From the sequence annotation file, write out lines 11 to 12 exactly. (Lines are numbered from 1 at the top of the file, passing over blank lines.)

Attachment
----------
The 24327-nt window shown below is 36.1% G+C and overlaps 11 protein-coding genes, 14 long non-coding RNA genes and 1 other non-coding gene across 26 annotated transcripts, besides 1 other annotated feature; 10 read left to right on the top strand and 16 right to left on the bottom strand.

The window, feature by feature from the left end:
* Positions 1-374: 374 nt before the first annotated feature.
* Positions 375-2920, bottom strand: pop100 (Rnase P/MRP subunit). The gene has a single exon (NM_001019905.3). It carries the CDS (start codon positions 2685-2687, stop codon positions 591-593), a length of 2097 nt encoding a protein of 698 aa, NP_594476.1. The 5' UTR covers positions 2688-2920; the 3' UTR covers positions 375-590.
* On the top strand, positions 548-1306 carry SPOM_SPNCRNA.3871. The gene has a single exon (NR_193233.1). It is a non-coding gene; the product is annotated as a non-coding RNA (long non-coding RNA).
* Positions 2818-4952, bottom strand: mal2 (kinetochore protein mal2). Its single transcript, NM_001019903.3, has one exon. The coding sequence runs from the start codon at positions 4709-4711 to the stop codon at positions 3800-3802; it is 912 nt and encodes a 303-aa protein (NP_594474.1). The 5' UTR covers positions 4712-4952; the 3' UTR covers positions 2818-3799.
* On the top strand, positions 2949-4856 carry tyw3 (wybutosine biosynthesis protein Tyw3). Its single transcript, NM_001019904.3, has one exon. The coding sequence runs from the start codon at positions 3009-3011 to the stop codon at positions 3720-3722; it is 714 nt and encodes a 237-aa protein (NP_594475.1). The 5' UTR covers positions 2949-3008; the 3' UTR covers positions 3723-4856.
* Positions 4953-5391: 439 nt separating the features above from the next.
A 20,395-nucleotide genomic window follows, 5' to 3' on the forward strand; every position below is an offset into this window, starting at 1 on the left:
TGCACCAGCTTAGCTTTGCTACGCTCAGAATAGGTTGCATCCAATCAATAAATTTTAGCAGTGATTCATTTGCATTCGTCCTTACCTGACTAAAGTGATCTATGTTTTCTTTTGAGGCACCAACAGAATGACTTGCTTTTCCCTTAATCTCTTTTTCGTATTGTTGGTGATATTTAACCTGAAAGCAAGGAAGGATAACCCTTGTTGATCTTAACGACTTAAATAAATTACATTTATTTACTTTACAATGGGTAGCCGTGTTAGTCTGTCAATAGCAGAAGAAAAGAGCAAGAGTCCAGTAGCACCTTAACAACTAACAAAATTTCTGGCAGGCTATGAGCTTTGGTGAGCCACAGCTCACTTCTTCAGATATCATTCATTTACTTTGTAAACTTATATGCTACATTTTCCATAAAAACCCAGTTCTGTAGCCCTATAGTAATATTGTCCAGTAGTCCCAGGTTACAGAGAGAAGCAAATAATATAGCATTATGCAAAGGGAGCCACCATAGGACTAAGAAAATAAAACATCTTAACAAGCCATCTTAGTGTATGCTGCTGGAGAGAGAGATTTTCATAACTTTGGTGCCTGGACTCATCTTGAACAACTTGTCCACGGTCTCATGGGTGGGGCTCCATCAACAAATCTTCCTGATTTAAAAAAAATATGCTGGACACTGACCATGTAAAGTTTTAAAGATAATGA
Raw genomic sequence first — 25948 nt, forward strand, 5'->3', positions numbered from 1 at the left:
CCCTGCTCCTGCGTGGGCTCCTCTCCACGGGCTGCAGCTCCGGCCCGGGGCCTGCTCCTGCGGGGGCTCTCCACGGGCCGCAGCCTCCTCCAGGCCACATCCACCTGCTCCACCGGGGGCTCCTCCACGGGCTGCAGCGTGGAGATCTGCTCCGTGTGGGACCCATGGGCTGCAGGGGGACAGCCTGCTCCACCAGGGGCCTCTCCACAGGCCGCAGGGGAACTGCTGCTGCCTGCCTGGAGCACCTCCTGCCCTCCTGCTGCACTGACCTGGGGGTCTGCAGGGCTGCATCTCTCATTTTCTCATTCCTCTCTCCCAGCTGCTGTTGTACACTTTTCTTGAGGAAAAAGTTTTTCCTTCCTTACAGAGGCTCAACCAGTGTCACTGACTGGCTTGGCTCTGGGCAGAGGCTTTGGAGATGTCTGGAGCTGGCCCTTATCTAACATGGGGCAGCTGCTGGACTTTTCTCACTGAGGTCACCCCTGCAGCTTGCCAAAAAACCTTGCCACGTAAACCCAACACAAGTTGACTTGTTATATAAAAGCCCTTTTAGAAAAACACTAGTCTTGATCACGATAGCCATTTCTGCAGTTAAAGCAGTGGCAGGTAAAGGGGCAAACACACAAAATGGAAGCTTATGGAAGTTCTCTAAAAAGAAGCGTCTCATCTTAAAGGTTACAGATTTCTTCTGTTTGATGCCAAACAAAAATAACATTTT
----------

Raw genomic sequence first — 25948 nt, forward strand, 5'->3', positions numbered from 1 at the left:
CCCTGCTCCTGCGTGGGCTCCTCTCCACGGGCTGCAGCTCCGGCCCGGGGCCTGCTCCTGCGGGGGCTCTCCACGGGCCGCAGCCTCCTCCAGGCCACATCCACCTGCTCCACCGGGGGCTCCTCCACGGGCTGCAGCGTGGAGATCTGCTCCGTGTGGGACCCATGGGCTGCAGGGGGACAGCCTGCTCCACCAGGGGCCTCTCCACAGGCCGCAGGGGAACTGCTGCTGCCTGCCTGGAGCACCTCCTGCCCTCCTGCTGCACTGACCTGGGGGTCTGCAGGGCTGCATCTCTCATTTTCTCATTCCTCTCTCCCAGCTGCTGTTGTACACTTTTCTTGAGGAAAAAGTTTTTCCTTCCTTACAGAGGCTCAACCAGTGTCACTGACTGGCTTGGCTCTGGGCAGAGGCTTTGGAGATGTCTGGAGCTGGCCCTTATCTAACATGGGGCAGCTGCTGGACTTTTCTCACTGAGGTCACCCCTGCAGCTTGCCAAAAAACCTTGCCACGTAAACCCAACACAAGTTGACTTGTTATATAAAAGCCCTTTTAGAAAAACACTAGTCTTGATCACGATAGCCATTTCTGCAGTTAAAGCAGTGGCAGGTAAAGGGGCAAACACACAAAATGGAAGCTTATGGAAGTTCTCTAAAAAGAAGCGTCTCATCTTAAAGGTTACAGATTTCTTCTGTTTGATGCCAAACAAAAATAACATTTT